Diakon, Lutheran seminary at Philadelphia recipients of major bequest; funds will help to support services for children and families
ALLENTOWN, Pa. (March 11, 2015)
Diakon Lutheran Social Ministries and The Lutheran Theological Seminary at Philadelphia today jointly announced the receipt of a more than $14.5 million bequest that will be split evenly between the two organizations.
The bequests of more than $7.2 million to each organization were made by the late Helen Nicholson Palmer of Wyomissing, who passed away in December 2012. Her husband, Frank R. Palmer, who died in 1992, was the former president and CEO of Carpenter Technology Corp., also of Wyomissing.
“We are deeply grateful for this bequest and for the forethought Mrs. Palmer exhibited in making such a generous contribution to our services,” says Mark T. Pile, Diakon president/CEO. “She had a lifelong commitment to The Lutheran Home at Topton, evident in her unwavering attendance at Topton board meetings.”
“Mrs. Palmer’s concern that our congregational leaders receive the best training possible is inspiring,” says the Rev. Dr. David J. Lose, president of the seminary. “Her gift will make an incredible difference to men and women preparing for ministry and to the congregations they will serve.”
Some of the funds received by Diakon will be used to support the delivery of a wide range of services for children and families. “This use will certainly be in keeping with the interests of Mrs. Palmer,” Pile says.
A portion of the gift to Diakon may also be dedicated as seed money for eventual refurbishment of the Old Main building on The Lutheran Home at Topton campus for use as a “permanency center” related to adoption and foster care, Pile adds. “Again, this use would correspond extremely well with Helen Palmer’s interests in both children and The Lutheran Home.”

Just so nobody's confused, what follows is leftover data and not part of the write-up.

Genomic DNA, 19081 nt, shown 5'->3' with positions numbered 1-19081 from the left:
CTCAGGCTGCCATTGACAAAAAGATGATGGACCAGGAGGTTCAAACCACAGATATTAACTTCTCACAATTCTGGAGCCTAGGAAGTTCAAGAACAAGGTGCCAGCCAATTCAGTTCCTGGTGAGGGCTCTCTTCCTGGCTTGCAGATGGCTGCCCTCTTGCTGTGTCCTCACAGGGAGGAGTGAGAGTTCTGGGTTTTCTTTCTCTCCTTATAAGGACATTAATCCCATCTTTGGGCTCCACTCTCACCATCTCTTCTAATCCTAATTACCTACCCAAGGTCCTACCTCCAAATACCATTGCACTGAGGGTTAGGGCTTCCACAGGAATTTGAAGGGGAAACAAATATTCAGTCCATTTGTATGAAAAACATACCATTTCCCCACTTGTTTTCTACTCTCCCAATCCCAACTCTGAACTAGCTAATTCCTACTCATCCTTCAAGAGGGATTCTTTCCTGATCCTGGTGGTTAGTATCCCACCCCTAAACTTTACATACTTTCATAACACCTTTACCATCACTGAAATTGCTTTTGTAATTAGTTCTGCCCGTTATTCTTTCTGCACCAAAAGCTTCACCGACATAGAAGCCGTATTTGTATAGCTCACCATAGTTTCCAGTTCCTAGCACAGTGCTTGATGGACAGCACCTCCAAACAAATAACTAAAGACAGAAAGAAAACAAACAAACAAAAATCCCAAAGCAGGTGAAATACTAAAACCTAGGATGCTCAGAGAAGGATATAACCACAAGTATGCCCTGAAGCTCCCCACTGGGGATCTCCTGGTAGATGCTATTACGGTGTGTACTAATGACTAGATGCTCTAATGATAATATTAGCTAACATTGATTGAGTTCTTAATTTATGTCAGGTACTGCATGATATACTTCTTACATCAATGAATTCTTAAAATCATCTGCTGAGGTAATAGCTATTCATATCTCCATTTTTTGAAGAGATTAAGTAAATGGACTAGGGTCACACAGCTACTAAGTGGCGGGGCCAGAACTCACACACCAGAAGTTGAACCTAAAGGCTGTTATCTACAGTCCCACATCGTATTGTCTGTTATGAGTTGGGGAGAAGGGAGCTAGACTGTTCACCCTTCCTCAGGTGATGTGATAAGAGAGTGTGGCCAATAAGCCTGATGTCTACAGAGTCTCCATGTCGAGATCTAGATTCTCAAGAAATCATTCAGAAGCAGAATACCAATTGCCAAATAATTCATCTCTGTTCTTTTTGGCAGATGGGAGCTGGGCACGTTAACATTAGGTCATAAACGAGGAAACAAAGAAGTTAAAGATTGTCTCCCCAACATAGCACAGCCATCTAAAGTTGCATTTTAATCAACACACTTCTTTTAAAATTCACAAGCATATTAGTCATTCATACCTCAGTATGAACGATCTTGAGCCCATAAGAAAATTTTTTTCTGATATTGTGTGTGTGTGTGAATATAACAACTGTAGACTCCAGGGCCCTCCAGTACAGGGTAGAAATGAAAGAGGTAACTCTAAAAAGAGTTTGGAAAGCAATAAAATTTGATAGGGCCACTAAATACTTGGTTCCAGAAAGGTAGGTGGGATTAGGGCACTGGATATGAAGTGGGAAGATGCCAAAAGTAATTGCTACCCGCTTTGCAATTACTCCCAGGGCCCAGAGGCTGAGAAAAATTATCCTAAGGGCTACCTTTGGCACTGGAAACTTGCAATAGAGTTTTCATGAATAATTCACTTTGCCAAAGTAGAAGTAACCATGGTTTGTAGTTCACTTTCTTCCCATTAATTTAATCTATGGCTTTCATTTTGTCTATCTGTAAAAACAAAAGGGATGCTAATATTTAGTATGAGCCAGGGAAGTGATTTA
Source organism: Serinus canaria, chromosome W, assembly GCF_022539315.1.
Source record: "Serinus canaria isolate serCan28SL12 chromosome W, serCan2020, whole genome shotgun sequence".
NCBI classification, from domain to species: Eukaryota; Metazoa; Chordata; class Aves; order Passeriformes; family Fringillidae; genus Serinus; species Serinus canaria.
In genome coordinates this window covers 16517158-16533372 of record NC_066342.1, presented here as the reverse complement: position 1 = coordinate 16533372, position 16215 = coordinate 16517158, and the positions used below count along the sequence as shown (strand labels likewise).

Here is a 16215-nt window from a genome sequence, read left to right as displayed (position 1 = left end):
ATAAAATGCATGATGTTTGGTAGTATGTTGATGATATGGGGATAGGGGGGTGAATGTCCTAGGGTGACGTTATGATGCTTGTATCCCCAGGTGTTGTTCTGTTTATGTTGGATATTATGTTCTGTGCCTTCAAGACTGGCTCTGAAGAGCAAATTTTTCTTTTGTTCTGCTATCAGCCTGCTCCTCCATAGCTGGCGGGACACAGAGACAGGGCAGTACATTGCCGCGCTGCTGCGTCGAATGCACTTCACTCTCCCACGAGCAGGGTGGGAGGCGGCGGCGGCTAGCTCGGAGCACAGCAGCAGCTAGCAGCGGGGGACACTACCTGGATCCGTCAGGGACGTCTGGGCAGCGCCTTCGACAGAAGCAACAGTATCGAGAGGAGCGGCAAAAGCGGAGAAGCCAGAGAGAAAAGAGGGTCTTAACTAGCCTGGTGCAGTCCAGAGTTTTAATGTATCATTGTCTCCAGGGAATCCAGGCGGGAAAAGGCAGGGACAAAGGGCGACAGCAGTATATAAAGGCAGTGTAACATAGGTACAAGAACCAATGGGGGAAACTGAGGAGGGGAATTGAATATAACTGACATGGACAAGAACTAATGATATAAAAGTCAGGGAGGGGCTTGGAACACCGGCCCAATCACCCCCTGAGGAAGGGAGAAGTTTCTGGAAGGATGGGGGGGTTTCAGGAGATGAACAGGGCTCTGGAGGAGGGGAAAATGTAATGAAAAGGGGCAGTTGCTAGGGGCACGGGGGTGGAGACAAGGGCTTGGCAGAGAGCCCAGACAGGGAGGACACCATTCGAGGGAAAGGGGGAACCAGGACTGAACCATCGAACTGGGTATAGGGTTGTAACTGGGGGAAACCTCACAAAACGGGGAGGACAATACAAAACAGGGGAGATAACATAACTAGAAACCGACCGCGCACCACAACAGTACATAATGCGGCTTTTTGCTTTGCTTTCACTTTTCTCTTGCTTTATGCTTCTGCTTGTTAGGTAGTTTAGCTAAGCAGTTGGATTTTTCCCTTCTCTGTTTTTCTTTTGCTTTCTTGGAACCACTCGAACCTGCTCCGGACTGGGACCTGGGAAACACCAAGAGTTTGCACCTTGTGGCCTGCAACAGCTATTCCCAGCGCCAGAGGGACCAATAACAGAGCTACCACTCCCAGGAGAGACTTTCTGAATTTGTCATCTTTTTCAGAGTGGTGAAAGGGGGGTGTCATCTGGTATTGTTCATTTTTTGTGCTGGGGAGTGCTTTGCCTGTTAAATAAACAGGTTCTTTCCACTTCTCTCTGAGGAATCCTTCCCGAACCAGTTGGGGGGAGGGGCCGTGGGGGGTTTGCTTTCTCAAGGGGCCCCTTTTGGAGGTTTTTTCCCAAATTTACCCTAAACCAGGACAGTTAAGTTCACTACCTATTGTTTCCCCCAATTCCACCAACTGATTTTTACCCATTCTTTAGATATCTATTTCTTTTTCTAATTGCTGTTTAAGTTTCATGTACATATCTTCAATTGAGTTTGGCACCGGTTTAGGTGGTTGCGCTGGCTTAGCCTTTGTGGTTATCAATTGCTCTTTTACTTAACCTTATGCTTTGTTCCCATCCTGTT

“This bequest underscores the importance of planned giving for organizations such as Diakon and the seminary,” says MaryEllen Dickey, senior vice president for Diakon’s Office of Development. “The forethought and generosity of individuals such as Mrs. Palmer have been critical to Diakon’s ability over the last near-150 years to serve more and more people who have limited financial resources. In fact, Diakon’s charitable care amounts to more than $1 million a month.”
The gift to the seminary will be dedicated to completing several improvement projects that had been deferred because of finances and to providing support to the academic and scholarship programs of the school.
“Seminaries across the country have been struggling to cope with massive changes in the church and culture,” says Lose. “Mrs. Palmer’s gift will provide the seminary with the opportunity to reorganize and re-energize itself to prepare leaders for Christ’s church in a way that is both culturally relevant and financially sustainable.”
A graduate of Wellesley College in Massachusetts and member of Atonement Lutheran Church in Wyomissing, Mrs. Palmer was a volunteer with the United Way of Berks County and Reading Hospital, as well as an active member of the Reading Hospital Auxiliary Board. She also was a former president of the Junior League of Reading and the board of managers of the former Home for Widows and Single Women. She founded the Wellesley College Club of Reading in 1961.